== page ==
The Rise and Fall of Roman Britain

The Roman Conquest of Britain. BBC

The Romans first turned their attention to Britain in 55 BC when Julius Caesar launched raids in the South-East of the country. While this first incursion was relatively unsuccessful, his second attempt, in 54 BC, led to the installation of King Mandubracius, a monarch friendly to Rome. However, Caesar did not keep any territory for Rome; instead, he ensured it was restored to the Trinovantes. The Romans did not return until 43 AD, but on that occasion, they conquered a significant amount of territory and held it for over 350 years.

A War of Prestige

When Augustus was emperor, he decided that the age of conquest had to end because the empire was already overextended. Matters were not helped by the disaster at Teutoburg Forest in 9 AD. However, Emperor Claudius decided that an invasion of Britain was in order in 43 AD. The main reason was prestige. Rome did not need new territory, and its economy was booming so there were no territorial or financial motives behind the invasion.

Upon the death of Caligula in 41 AD, Claudius found himself on the throne and immediately faced opposition from the Senate. He believed that a quick military victory in Britain would lend legitimacy to his reign. He sent an enormous 40,000 man army to Britain under the command of Aulus Plautius. The Romans soon won a crushing victory over the Catuvellauni near the River Medway and took the city of modern day Colchester, the enemy’s HQ. Claudius was present for this part of the conquest and appointed Plautius as the first Roman Governor of Britain.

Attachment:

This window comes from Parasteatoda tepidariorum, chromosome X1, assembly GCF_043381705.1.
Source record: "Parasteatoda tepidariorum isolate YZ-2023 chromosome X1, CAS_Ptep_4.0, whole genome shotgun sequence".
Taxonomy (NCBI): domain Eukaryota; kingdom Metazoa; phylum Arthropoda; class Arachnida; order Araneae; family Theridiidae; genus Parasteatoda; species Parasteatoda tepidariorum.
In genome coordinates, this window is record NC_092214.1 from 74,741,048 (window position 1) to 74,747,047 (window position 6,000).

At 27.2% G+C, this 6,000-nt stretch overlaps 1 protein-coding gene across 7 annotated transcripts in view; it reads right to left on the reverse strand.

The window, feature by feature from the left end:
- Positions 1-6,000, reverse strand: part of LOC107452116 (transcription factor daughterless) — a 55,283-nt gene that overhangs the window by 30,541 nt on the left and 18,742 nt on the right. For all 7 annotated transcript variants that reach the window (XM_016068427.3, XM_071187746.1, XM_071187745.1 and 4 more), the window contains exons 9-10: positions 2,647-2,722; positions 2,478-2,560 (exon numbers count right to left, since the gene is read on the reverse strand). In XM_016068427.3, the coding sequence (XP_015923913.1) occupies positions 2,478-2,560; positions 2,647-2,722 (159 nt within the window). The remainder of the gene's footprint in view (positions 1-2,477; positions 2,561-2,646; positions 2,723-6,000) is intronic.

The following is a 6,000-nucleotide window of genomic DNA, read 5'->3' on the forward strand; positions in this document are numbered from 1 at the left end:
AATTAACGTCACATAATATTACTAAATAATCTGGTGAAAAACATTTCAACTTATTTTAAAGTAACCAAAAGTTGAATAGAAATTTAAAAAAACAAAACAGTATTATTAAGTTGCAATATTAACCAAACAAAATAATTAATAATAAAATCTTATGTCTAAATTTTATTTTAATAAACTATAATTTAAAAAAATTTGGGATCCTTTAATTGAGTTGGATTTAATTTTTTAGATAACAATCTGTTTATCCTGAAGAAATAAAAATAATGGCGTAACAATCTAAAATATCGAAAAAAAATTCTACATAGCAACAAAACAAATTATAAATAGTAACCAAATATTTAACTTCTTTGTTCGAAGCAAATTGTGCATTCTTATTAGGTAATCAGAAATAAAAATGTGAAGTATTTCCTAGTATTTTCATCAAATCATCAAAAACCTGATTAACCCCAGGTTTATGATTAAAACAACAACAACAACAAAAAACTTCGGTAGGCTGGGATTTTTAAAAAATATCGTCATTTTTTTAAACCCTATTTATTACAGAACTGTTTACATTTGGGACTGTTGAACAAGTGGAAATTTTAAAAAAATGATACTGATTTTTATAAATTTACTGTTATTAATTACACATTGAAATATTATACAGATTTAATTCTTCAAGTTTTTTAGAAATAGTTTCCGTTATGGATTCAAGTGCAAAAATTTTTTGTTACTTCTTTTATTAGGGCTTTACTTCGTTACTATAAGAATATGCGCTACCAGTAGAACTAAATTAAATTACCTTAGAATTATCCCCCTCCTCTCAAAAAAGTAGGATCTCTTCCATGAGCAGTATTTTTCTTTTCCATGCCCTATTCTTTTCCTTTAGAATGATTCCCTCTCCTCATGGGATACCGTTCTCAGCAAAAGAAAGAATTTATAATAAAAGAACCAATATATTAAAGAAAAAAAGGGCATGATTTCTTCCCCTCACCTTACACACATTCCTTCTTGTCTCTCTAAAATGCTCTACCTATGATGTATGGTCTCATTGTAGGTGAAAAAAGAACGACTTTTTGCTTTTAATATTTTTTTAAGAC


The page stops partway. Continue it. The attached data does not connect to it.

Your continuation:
Statue of Boudicca. Raw Story

Crushing the Iceni

If the Romans thought it would be a quick and easy conquest, they were sorely mistaken as they faced almost constant resistance wherever they went. One of the fiercest groups of rebels was the Iceni Tribe led by Queen Boudicca. In 60/61 AD, the Governor of Britain, Gaius Suetonius Paulinus, had his army in Anglesey when the Iceni tribe rose against the Romans.

Other tribes, including the Trinovantes, supported the Iceni and together, they destroyed Colchester. Paulinus quickly marched to Londinium (London) because he knew it was the next target. However, he realized that the Romans didn’t have the numbers to defend the city, so they fled. Boudicca led 100,000 troops to the city and burned it; then she moved on to St. Albans and did the same. Overall, Boudicca’s army killed up to 80,000 Romans.

Paulinus was eventually able to regroup, and he won a stunning victory over the rebels at the Battle of Watling Street. Ancient historians claim that a Roman army of 10,000 defeated a rebel army of 230,000. While the rebel number is likely inflated, Paulinus was heavily outnumbered but inflicted major losses on his enemy. This victory helped Rome gain control of Britain and probably saved the territory as Nero was considering withdrawing all troops from the colony before the victory at Watling Street.

Boudicca either died of illness or committed suicide, and the revolt was at an end. A lesser known revolt in 69 AD was also crushed as the Romans slowly gained control. Under the leadership of Governor Gnaeus Julius Agricola, the Romans conquered the north of Britain as far as Moray Firth in 84 AD with victory at the Battle of Mons Graupius. Agricola was recalled to Rome soon after, and from then onward, Roman occupation in Britain took on a more defensive posture.

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